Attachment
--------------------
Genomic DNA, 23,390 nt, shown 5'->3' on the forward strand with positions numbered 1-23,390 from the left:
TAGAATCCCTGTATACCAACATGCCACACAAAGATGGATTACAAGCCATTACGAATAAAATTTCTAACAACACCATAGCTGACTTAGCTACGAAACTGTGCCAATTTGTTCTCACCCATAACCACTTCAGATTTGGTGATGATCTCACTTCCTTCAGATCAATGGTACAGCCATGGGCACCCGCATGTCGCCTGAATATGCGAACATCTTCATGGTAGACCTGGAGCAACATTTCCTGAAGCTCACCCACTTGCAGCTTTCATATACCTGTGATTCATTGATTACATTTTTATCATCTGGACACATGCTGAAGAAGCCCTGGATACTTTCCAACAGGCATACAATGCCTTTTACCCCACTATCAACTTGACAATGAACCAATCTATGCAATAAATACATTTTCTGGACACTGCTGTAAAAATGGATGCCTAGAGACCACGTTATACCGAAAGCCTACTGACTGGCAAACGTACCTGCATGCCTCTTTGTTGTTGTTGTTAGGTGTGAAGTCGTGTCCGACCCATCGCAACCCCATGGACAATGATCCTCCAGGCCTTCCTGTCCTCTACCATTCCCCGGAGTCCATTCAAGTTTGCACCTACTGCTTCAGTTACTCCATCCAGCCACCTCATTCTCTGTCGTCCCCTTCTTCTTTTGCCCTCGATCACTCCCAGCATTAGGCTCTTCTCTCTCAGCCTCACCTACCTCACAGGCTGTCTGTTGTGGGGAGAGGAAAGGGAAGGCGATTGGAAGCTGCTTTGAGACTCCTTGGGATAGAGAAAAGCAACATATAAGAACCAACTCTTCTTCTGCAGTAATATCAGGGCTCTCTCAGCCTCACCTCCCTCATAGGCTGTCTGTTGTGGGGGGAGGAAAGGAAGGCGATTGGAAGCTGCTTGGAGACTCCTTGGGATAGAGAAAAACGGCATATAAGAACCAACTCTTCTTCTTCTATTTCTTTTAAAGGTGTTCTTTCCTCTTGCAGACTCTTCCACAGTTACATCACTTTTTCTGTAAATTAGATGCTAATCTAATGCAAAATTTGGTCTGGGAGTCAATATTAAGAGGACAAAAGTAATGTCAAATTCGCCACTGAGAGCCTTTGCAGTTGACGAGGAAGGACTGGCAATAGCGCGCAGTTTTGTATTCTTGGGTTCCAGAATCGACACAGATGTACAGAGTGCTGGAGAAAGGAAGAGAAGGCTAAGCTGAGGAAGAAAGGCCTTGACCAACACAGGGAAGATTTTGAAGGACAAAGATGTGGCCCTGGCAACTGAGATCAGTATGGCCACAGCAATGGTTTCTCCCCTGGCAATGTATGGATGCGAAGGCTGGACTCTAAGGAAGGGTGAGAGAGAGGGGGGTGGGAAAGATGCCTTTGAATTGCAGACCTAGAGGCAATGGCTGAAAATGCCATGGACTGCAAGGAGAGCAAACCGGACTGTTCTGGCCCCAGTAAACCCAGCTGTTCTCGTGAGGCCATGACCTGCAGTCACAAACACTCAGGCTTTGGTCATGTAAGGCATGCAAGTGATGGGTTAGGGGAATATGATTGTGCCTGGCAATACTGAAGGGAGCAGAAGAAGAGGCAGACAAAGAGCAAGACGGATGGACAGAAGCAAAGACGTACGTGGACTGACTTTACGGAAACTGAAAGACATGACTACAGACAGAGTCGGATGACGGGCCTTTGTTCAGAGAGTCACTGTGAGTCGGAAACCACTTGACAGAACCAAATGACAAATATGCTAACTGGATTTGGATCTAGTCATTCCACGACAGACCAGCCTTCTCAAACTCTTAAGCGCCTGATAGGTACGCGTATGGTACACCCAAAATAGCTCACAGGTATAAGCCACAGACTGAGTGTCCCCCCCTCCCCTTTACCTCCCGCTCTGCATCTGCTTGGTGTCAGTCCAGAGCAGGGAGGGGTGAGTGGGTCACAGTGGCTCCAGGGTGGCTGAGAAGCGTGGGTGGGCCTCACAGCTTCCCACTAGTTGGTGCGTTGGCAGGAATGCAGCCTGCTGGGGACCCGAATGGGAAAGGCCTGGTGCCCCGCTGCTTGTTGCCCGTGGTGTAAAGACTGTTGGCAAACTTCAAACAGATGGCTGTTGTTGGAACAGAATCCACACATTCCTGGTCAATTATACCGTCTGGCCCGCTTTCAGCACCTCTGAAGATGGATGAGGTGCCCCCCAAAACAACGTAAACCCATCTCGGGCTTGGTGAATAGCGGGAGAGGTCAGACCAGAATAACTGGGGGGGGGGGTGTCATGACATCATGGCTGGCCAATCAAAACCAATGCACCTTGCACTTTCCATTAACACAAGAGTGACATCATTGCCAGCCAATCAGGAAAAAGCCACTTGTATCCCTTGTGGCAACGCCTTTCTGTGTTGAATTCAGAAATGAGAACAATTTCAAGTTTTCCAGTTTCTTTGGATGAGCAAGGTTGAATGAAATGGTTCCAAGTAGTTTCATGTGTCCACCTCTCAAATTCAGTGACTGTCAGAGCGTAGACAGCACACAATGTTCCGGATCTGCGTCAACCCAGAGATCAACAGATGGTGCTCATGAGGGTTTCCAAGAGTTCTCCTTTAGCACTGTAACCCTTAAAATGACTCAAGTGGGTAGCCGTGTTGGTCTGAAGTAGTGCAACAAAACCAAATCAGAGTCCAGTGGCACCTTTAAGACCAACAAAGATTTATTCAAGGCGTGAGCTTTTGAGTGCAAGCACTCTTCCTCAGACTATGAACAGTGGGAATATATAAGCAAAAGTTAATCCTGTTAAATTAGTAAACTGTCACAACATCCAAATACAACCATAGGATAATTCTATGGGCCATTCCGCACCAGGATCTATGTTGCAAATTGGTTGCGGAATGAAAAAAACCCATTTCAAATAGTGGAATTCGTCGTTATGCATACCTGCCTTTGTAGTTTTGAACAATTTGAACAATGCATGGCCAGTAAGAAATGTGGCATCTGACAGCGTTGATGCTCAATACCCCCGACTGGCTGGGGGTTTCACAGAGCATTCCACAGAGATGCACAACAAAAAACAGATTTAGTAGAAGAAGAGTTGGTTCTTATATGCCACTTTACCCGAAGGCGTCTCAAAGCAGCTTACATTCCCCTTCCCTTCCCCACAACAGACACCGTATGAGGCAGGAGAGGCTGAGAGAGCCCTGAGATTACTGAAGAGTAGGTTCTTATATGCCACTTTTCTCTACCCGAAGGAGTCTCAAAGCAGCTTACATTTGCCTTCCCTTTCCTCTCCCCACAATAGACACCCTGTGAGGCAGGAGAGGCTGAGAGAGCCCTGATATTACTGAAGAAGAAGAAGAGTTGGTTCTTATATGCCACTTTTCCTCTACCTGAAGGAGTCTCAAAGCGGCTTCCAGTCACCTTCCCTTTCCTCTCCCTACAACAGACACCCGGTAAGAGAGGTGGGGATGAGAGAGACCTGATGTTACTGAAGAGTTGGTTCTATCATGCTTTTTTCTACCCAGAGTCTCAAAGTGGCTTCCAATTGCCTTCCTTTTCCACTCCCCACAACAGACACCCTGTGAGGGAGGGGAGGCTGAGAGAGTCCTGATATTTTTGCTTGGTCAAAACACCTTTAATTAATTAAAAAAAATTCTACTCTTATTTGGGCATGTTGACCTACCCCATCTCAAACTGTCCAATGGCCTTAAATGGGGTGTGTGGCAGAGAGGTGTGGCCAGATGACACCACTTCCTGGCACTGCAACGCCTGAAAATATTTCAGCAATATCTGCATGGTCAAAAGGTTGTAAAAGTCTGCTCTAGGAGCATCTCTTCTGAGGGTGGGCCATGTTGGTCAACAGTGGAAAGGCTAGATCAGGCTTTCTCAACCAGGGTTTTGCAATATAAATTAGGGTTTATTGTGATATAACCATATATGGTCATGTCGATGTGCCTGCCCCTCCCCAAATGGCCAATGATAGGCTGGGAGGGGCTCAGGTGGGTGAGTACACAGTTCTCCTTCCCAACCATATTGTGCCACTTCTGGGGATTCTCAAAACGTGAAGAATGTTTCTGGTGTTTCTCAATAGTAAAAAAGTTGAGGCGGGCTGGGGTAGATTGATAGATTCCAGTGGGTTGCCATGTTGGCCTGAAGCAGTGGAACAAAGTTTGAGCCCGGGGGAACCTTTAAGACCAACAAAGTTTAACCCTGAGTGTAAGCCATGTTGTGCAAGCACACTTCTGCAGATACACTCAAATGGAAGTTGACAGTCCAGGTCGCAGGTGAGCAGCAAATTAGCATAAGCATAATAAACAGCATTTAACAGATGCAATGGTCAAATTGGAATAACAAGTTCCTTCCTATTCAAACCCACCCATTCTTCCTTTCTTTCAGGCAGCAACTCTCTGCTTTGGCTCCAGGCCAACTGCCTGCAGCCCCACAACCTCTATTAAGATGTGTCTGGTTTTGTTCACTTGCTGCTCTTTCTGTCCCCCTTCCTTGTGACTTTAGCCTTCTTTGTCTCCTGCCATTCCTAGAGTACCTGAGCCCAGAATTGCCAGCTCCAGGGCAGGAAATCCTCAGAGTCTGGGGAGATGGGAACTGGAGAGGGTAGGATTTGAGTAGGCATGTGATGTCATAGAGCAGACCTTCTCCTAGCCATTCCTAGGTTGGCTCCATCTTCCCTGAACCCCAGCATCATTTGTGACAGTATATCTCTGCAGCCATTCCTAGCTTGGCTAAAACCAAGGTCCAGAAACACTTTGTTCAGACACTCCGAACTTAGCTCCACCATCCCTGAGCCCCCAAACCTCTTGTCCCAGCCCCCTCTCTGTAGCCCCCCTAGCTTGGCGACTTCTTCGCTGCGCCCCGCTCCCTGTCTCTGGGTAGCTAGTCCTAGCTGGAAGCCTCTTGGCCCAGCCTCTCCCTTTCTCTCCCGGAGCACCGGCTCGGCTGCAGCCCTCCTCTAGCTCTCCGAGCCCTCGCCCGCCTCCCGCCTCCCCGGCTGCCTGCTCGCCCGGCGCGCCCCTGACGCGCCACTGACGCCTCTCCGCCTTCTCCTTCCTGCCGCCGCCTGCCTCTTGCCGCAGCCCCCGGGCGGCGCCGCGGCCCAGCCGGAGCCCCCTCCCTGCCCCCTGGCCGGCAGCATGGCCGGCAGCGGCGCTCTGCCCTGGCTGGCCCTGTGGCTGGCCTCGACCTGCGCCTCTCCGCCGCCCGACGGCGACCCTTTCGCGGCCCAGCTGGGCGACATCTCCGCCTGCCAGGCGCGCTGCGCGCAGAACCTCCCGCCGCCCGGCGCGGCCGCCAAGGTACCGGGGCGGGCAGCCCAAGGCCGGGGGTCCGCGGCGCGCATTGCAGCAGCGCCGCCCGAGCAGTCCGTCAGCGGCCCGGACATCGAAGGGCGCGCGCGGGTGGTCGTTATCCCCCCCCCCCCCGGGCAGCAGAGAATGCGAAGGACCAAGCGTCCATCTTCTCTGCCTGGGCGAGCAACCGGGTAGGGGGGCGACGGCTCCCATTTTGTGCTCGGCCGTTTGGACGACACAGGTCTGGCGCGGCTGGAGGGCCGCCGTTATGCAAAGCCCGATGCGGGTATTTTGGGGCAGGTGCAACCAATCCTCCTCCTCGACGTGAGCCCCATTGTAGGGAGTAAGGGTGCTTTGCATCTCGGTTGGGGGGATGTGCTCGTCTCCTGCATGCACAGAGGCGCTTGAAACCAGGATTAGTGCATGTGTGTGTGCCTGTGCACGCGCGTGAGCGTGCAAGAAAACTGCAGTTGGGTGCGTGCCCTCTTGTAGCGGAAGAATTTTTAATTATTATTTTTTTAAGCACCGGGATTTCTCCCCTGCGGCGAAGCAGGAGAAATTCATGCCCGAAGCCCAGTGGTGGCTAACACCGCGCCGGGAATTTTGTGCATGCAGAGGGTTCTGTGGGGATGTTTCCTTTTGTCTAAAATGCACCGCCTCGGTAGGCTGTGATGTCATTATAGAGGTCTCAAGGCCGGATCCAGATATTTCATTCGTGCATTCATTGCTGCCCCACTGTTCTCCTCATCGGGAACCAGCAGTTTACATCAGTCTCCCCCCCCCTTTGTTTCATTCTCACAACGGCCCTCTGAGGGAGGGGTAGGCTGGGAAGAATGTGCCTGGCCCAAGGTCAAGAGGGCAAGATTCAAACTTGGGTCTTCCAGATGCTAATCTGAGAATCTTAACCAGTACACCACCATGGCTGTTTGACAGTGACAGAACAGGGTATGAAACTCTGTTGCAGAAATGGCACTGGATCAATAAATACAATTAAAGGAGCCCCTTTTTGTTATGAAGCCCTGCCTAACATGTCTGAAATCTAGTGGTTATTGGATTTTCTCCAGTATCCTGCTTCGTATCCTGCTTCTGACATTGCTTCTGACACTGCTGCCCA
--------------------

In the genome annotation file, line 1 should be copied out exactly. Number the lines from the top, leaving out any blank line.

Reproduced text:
Genomic DNA, 23,390 nt, shown 5'->3' on the forward strand with positions numbered 1-23,390 from the left: